Citigroup Inc.'s stock quickly reversed premarket gains after the market opened, falling as much as 24% Friday to a new 15-year low.
Citigroup shares recently changed hands at $3.85, down 18%. Earlier, shares fell as low as $3.57, a level the shares haven't seen since 1993.
Citigroup shares had been up as much as 10% premarket on a report in The Wall Street Journal that said the banking giant may put itself or pieces of the company on the block. The stock closed down 26% on Thursday, its worst one-day percentage decline ever.
According to the Journal story, Citi is holding a board meeting Friday to discuss whether to sell all or part of itself.
But CNBC's Charlie Gasparino reported Friday that Citi won't be selling its Smith Barney brokerage unit, citing a morning conference call between Citi's chief executive, Vikram Pandit, and staff. Pandit, according to CNBC, also decried the impact of rumors on the company and said the financial giant's capital position is strong.
"I think the market clearly wants Citi to do something a little more drastic than what they've already done," Malcolm Polley, chief investment officer at Stewart Capital Advisors in Indiana, said in an interview Friday morning.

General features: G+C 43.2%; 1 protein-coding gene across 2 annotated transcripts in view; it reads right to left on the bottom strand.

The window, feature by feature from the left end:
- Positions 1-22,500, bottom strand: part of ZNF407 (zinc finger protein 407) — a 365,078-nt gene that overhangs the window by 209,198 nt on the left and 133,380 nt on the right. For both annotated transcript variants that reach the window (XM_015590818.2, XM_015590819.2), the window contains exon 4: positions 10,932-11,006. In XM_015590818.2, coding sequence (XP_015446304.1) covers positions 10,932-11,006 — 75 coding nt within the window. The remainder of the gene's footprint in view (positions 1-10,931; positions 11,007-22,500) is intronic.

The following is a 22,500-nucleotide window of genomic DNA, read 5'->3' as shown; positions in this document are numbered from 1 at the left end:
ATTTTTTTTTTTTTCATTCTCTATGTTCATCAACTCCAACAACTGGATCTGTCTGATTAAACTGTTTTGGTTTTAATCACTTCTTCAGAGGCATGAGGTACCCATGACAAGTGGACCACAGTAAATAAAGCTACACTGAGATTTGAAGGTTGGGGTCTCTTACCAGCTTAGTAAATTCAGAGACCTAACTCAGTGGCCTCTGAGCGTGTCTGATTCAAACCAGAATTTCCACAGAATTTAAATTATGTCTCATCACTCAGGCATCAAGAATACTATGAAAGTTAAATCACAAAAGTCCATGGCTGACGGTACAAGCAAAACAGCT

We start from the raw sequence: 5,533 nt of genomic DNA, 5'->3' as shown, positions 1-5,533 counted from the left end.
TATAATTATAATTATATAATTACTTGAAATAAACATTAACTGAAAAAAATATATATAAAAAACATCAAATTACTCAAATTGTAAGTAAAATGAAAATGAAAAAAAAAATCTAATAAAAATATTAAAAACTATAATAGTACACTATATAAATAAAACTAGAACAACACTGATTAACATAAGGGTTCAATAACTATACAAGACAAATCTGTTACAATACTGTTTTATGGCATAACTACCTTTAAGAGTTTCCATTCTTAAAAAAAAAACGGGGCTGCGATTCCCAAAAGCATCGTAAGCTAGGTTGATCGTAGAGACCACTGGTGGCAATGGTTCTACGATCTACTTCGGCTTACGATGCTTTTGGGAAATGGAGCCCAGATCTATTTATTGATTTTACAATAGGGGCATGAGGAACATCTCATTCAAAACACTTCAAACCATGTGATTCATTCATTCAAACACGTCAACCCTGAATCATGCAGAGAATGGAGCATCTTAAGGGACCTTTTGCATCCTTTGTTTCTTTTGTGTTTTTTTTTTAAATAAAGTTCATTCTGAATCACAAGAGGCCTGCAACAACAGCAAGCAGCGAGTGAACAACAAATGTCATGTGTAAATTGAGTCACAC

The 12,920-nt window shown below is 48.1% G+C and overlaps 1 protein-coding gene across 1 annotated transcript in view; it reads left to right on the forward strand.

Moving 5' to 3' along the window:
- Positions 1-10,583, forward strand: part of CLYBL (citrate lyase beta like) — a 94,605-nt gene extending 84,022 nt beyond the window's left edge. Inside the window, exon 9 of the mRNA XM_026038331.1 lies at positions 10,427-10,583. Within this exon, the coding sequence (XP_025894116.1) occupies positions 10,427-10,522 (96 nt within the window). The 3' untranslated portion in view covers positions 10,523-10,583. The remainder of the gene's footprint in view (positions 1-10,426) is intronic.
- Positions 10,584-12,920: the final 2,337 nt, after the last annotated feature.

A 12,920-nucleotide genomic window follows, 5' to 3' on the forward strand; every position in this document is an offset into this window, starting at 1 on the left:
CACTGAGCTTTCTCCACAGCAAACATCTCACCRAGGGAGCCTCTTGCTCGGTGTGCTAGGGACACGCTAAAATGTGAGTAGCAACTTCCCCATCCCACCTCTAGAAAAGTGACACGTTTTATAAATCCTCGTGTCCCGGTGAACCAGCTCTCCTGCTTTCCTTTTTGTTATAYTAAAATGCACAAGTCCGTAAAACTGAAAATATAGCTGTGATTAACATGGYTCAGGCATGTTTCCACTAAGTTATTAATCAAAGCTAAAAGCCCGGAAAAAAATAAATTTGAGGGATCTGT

In a note to clients, Ladenburg Thalmann analyst Dick Bove said he has received "numerous calls" asking if Citigroup is about to fail, but he sees "no reason why this should happen."
"It would take a Depression every bit as large and long as the 1930s debacle to shake this company's viability," Bove wrote of Citigroup in the note. He added, "the current decline in the stock price is reflecting a series of fears related to loans and security values that cannot be actualized without a severe setback in the economy and a very rapid increase in interest rates."
Investors have dumped bank stocks en masse on fears that economic woes will batter financial companies worse than previously expected. Weighing down the shares has been the Treasury Department's decision last week not to buy troubled assets from banks. Citigroup's balance sheet includes battered securities and loans that many investors hoped could be offloaded to the government.